Calls for Papers

Deadline for submissions is one year before the publication dates below.

Intending authors should directly contact the Advisory Editor(s) listed for the relevant issue. They should refer to the Oxford University Press submission guidelines when preparing their work for submission.

Publication Date: Issue Title (click title for description)

Jul 2019:

102:3 Jul. 2019.
Advisory Editor: Ken Games (Birkbeck).
Deadline for submissions: Jul 31, 2018

Recent scholarship on Nietzsche has turned to themes that are not generally within the provenance of the Anglo-American philosophical tradition, for instance nihilism, the affirmation of life, the problem of finding meaning in the modern world, the import of “the death of God,” the question of the function and value of high culture. We are seeking papers that speak to these and other core Nietzschean interests, but aim to make them accessible to a wider audience.

Apr 2019:

102:2 Apr. 2019.
Advisory Editors: Mario De Caro (Rome/Tufts), Brian Epstein (Tufts), and Erin Kelly (Tufts).
Deadline for submissions: Apr. 30, 2018

The study of responsibility in ethics focuses on the nature of agency, accountability, blame, punishment and, crucially, the distribution of responsibility for complex moral problems. Work in social ontology examines the nature of entities such as groups, corporations, money, and law, and what it is for certain social entities to have intentional states and to act. Emerging research at the intersection of these fields of study explores both normative dimensions of work in social ontology and metaphysical assumptions and implications of ethical theorizing about collective responsibility. In this issue we invite submissions that explore the following kinds of questions: How can work in social ontology contribute to and inform the analysis of collective responsibility? What ontological claims about the nature of organizations and agency are involved in moral and legal practices? And conversely, how does normative inquiry inform social ontology? What normative questions and assumptions underpin our social categories and how we analyze them? The social dynamics of public and private institutions, law, and other social structures raise important questions about the role of power in social practices that involve ascriptions of responsibility. Accordingly, we welcome papers that will engage both ethical and ontological questions connected with, for example, war, economic policy, climate change, as well as corporate and criminal justice.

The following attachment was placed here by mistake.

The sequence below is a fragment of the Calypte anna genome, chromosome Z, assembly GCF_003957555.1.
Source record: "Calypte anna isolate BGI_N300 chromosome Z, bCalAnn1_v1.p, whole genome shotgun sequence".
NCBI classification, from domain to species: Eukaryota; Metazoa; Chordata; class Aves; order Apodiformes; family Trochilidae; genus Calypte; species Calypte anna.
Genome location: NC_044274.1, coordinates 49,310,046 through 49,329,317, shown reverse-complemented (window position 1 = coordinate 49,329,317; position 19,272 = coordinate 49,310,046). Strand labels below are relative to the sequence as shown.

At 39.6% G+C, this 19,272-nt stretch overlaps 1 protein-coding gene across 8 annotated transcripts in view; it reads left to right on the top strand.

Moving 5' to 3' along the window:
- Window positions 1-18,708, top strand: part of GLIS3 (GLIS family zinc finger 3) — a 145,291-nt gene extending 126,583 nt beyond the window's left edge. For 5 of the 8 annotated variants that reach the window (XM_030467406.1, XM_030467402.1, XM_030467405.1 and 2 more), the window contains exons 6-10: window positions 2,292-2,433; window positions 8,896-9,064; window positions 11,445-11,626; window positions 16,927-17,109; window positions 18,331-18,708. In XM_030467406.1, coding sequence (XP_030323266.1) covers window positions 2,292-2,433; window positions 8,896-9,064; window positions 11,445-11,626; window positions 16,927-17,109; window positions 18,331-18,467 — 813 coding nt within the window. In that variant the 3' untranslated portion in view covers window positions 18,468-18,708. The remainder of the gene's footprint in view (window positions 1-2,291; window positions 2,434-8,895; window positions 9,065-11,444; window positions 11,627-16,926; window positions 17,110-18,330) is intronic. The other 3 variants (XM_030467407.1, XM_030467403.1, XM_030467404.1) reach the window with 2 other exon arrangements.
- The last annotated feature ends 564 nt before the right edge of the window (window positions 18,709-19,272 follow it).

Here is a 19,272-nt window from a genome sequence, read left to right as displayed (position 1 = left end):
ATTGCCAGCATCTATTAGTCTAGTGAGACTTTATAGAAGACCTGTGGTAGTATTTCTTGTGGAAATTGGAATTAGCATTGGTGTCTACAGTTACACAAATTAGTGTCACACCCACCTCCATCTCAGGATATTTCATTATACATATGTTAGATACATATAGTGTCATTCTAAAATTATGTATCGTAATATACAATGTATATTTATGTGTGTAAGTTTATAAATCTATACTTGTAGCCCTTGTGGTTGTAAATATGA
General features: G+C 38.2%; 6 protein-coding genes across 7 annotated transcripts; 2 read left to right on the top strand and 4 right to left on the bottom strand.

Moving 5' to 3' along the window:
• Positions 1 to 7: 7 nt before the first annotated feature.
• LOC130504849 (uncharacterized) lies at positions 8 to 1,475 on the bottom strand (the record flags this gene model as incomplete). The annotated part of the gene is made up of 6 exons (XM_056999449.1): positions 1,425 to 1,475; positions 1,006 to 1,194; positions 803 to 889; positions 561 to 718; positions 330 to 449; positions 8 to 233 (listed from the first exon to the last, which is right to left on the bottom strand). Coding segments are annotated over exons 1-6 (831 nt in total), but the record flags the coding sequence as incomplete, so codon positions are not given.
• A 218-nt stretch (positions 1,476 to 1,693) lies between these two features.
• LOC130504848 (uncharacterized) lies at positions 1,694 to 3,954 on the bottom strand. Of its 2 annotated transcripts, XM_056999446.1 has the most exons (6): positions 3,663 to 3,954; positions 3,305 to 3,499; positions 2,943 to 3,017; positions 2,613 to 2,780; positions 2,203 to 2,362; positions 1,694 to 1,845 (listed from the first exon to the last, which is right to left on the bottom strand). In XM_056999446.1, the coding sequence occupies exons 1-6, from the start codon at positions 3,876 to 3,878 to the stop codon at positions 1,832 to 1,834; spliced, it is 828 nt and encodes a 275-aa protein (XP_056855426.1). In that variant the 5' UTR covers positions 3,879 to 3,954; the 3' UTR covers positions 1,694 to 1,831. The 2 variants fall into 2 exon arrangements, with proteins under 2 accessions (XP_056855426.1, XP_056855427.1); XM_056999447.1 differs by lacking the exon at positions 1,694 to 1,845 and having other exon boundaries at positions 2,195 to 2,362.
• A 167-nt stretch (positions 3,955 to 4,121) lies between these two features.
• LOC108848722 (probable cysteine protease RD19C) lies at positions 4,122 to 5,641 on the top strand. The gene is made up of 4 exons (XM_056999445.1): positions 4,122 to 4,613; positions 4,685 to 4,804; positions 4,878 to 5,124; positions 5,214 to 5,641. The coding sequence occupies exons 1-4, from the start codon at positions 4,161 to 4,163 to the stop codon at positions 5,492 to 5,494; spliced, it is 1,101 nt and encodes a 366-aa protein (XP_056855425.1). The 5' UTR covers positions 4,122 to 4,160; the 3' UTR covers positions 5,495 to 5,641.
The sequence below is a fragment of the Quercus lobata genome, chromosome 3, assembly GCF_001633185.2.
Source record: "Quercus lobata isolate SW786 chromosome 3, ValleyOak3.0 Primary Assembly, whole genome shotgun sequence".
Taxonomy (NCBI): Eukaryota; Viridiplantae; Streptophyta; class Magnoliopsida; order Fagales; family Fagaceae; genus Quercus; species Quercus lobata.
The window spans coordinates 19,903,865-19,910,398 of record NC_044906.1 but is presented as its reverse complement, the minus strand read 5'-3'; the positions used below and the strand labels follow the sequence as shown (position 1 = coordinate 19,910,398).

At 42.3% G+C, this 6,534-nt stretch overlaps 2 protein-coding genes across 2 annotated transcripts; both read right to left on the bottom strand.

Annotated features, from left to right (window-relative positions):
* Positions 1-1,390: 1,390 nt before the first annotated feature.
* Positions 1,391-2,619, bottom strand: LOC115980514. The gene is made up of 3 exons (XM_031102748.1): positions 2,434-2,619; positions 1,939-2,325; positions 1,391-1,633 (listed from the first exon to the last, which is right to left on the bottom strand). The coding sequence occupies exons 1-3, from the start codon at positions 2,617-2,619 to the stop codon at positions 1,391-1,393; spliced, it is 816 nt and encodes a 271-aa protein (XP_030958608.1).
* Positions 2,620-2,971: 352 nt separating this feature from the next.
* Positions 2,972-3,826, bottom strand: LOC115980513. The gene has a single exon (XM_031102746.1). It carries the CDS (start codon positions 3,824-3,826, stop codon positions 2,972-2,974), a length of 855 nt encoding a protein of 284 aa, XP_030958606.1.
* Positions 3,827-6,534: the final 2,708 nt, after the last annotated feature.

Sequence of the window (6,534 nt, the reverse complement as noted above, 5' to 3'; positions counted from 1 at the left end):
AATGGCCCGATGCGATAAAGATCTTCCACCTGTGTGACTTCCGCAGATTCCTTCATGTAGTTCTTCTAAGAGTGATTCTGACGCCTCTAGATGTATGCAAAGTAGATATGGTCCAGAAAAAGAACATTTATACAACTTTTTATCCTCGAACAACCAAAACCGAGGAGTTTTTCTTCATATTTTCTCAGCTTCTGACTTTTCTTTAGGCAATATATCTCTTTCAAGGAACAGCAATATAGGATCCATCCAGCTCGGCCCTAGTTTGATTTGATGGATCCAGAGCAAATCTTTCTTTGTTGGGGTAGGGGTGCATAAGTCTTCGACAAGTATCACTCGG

Jan 2019:

102:1 Jan. 2019.
Advisory Editor: John Broome (Oxford) (
Deadline for submissions: January 31, 2018

Much of the philosophy of climate change has revolved around the injustice of climate change and how it should be corrected. But climate change also raises philosophical questions about value. We need to estimate how bad the results of climate change will be, and make a judgement about how much effort should be put into controlling it. What is the proper way to take account of the very large uncertainties and risks that surround climate change? Climate change will reduce, or possibly enlarge, the future human population of the world and it may conceivably lead to the extinction of humanity; how should these possibilities be incorporated into our judgements of badness? What benefit for climate change might be achieved by slowing the growth of population? How should we value the harm that climate change is doing to human cultures, to nature and to non-human animals? How should all these considerations feed into the ‘social cost of capital’ as it is used in economic evaluation of climate policies? These questions and others will be considered in this issue of the Monist.

Oct 2018:

101:4 Oct. 2018.
Advisory Editor: A.W Carus (
Deadline for submissions: Oct 31, 2017